Inheritance tax is an easy trap to find yourself in – despite attractive new allowances that potentially offset the impact of house price inflation.
We all have a nil rate band – in lay terms, an inheritance tax exemption – of £325,000. For couples, that is £650,000 (when one spouse dies their allowance passes to the remaining partner).
Since April 5 2017 individuals have been able to claim an additional allowance of £100,000 to offset the sale of a family home on their death. The new tax allowance will rise to £175,000 by 2020 – meaning a couple can eventually expect to pass on £1m tax-free.
Be aware though that this new residence nil-rate band is not designed to benefit wealthier individuals – the allowance is tapered on estates worth more than £2m – and the rules are complex. Generally speaking, to benefit, the deceased must have had a qualifying residential interest in the property – meaning it has been their home at some point – and the beneficiary must be 'closely inherited' – in other words, must be a direct descendant.
As a result, there will still be many who need sensible estate planning advice.
The first task of any planner is to establish what the client has and where it is held, including pensions, which are now very IHT-efficient. If someone dies before the age of 75, any assets held within a pension wrapper can be passed to beneficiaries tax-free (subject to their lifetime allowance). After that beneficiaries pay tax at their marginal rate on drawing the assets, which might be less than the IHT rate. This makes pensions a key part of the estate planning strategy and means the adviser has an important role in helping clients decide what assets they draw on first in retirement.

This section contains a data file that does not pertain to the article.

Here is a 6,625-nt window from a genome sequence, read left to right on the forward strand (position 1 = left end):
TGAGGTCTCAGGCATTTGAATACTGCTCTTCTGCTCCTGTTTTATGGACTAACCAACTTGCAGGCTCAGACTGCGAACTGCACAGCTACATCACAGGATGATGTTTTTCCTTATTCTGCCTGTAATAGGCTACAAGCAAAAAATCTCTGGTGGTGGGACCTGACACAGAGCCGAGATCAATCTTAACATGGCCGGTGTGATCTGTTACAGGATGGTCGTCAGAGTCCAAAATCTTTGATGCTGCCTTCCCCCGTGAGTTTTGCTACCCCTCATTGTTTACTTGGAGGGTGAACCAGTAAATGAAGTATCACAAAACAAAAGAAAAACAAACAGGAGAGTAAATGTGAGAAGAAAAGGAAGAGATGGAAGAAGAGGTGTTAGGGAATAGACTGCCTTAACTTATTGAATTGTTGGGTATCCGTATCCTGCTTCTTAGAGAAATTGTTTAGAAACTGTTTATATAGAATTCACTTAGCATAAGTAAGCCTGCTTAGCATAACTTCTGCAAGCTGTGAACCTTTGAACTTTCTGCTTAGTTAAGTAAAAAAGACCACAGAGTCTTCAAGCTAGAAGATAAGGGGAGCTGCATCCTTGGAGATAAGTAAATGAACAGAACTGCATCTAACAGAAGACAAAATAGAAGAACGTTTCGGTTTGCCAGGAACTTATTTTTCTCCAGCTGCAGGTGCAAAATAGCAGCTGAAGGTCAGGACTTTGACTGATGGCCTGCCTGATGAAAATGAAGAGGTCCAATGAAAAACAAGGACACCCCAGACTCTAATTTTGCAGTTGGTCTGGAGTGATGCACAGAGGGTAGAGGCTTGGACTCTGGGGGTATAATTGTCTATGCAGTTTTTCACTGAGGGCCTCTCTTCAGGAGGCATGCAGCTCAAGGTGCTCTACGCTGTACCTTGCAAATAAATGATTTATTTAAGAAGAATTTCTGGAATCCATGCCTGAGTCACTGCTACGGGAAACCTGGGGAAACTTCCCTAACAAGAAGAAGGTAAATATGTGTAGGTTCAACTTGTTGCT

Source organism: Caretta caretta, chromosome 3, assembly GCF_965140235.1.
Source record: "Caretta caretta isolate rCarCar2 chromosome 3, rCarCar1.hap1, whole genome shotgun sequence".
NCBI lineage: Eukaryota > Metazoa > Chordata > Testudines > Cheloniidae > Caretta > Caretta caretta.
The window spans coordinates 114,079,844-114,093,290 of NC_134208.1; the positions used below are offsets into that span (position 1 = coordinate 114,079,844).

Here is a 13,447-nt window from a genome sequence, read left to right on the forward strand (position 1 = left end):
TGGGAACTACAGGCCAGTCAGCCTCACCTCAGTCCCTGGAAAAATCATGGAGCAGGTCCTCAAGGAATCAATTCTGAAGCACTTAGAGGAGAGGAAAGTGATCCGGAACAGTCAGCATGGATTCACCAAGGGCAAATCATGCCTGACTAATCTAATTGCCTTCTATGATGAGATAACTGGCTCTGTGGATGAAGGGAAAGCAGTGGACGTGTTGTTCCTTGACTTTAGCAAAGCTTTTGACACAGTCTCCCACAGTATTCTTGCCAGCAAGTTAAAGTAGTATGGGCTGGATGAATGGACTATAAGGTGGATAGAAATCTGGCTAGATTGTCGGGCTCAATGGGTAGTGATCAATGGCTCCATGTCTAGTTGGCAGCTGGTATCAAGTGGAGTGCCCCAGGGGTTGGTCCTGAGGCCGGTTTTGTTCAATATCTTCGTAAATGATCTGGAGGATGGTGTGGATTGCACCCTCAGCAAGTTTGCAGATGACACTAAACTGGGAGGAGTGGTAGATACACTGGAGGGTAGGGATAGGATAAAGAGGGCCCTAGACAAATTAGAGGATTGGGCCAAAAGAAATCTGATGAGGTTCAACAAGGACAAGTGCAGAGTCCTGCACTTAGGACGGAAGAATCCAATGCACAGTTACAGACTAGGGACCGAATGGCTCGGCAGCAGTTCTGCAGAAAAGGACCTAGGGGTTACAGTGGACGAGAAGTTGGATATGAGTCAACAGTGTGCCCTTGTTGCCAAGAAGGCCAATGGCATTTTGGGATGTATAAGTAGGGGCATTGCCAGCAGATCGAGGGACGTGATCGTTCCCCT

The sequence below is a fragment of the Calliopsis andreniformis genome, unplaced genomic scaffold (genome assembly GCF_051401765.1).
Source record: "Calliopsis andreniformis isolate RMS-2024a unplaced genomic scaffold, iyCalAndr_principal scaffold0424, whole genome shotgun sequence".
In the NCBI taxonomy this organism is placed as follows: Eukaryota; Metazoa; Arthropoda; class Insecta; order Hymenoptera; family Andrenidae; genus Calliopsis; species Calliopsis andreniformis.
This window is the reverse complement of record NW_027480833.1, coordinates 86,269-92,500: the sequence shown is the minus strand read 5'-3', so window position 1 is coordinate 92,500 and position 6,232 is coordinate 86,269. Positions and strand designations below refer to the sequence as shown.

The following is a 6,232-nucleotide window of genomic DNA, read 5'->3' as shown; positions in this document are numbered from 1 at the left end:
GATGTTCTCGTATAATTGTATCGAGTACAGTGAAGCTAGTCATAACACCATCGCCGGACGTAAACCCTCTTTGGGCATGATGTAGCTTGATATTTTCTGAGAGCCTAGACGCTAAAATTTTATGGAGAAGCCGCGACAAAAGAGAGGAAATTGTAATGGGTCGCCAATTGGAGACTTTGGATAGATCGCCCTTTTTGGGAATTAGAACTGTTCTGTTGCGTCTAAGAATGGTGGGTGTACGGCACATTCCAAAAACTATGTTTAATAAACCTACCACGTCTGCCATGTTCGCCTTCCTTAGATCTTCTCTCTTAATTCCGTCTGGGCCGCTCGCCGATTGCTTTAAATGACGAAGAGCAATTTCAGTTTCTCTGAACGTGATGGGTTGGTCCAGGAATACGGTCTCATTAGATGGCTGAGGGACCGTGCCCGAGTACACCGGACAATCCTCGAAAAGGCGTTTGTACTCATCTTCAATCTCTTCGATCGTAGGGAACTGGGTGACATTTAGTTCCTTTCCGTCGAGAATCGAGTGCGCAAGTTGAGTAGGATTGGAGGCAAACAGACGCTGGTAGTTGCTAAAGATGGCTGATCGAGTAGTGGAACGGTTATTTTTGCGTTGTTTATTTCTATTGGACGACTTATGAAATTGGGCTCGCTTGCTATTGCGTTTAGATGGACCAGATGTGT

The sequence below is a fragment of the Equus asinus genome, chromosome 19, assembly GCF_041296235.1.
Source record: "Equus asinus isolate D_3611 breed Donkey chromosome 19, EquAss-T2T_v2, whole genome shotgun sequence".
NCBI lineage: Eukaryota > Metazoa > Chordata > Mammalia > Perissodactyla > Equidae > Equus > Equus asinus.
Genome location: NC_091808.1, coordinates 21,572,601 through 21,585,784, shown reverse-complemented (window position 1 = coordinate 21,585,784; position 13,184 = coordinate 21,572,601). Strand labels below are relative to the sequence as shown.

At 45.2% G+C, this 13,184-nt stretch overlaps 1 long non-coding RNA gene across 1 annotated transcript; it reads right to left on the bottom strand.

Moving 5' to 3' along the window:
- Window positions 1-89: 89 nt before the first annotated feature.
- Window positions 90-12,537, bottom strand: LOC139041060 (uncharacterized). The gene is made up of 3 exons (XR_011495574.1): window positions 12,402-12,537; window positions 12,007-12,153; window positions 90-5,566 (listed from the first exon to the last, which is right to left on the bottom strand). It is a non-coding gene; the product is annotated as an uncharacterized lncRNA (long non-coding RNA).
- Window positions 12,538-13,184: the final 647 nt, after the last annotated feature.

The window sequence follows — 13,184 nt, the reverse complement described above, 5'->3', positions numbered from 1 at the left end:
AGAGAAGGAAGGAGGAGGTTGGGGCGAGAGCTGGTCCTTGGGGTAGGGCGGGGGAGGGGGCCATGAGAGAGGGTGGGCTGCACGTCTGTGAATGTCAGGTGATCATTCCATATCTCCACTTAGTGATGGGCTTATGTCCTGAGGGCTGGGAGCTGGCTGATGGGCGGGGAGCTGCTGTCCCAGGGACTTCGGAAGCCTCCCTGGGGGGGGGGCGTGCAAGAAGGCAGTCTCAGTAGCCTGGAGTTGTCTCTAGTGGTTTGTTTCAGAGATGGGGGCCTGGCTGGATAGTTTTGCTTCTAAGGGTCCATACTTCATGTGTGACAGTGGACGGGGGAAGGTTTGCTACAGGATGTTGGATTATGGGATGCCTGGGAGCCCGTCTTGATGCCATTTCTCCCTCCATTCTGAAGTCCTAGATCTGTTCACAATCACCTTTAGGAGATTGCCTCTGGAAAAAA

If a client’s estate is likely to exceed the IHT threshold they have four options: spend, give money away, invest in IHT-qualifying assets or insure the liability.
The most obvious gifting strategy is through potentially exempt transfer (Pet). Clients can give their children or others as much as they like and it will be exempt from inheritance tax if they live for more than another seven years. If they die before that time, a taper potentially applies (see table).
Years between transfer and death
Percentage of full IHT rate
Up to 3 years
This is the cleanest way to gift substantial sums but in our experience it can encourage many people to give away too much too soon, losing control of the assets. It is possible to use trusts allowing the donor to retain some control over gifts and access. Clients may also need to consider pre and post-nuptial agreements to protect family wealth passed down the generations from disappearing in divorce settlements. A good legal partner becomes a valuable asset in serving clients here.
The key challenge with any gifting strategy is calculating how much capital is needed to cover potential liabilities. This is an issue not just of calculating longevity, but also of budgeting for end-of-life care costs. Commonly an adviser might allow four to five years at £40,000 a year per person. That would sap savings heavily for most clients and helps flag up the seriousness of giving too much capital away beforehand.